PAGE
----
MB Israel has cut Palestinian citizens of Israel off from the rest of the Arab world by restricting our movement and making it difficult and even dangerous to be in contact with people in countries such as Syria and Lebanon, which Israel considers enemy states. There are many cases where Palestinian citizens of Israel have been detained and interrogated by the Shin Bet [Israel’s security services] under the pretence of having been in touch with so-called foreign agents. This tactic has been very efficient for the occupation: the systematic isolation of Palestinians over decades is part of a bigger goal to erase our culture, history and collective memory.

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Larissa Sansour/Soren Lind, In Vitro, 2019, film still. Courtesy: the artist 

Actually, I hate saying ‘the Arab world’. I’d rather call it Narnia at this point. The names that have been imposed on our region are all problematic: either they don’t account for the diversity of ethnicities and languages (‘Arab World’), or they locate us in relation to the British Empire (‘Middle East’).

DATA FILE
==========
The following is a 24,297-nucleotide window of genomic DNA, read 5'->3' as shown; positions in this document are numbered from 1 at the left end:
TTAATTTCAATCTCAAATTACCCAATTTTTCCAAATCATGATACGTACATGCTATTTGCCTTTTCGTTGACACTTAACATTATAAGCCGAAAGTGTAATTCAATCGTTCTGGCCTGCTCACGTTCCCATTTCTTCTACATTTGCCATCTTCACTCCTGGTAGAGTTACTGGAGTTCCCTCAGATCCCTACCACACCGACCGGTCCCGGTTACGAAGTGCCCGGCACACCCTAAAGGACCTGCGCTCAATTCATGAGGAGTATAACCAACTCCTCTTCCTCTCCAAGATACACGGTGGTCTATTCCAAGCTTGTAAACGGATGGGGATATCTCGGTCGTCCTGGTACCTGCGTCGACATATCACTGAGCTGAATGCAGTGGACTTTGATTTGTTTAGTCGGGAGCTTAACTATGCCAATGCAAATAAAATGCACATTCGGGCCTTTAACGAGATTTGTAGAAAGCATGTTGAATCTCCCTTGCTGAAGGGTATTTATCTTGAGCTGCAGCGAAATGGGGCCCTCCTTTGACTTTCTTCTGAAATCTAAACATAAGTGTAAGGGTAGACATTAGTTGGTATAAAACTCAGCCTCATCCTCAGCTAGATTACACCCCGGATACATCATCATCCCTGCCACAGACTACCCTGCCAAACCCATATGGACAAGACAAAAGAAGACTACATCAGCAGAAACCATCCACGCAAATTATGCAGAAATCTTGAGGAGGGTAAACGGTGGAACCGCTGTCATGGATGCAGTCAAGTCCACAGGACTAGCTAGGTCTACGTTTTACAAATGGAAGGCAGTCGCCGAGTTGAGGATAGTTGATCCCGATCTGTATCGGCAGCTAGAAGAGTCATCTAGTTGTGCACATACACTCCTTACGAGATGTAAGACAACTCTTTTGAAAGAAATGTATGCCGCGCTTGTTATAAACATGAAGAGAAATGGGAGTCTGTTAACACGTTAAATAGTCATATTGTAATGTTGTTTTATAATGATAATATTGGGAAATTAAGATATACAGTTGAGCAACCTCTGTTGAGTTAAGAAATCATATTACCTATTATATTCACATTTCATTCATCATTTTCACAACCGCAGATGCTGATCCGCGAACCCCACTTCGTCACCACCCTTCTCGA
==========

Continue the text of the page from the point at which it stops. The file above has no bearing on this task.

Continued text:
The nice thing about art institutions is that they’re a bit subversive in that sense. They can host artists from other places, even places that the country is officially at war with. It helps make a link between what is going on in Lebanon and Syria and Palestine. It’s something that is very important for our unity and for resisting the colonial structures that we’re fighting against.     

 EJ The systematic isolation of Palestinian communities is important to talk about. People from the West Bank and Gaza, which were occupied by the Israeli state after 1967, were very connected to the region, moving back and forth as guest workers, as students, for work, etc. throughout these periods. But step by step, day by day, these movements are increasingly restricted.

The term ‘Arab world’ is one that, for me, connotes a rich cultural heritage and embraces diverse communities and religions. It is precisely this term that the so-called West has tried to eradicate. After 9/11, in America, they completely dropped the term ‘Arab’ and began to use the word ‘Muslim’, which is a deliberate and political move to erase the richness and diversity of the Arab world.

LS This is incredibly important: ‘Muslim world’ obfuscates the reality of our region and its interconnection since ancient times.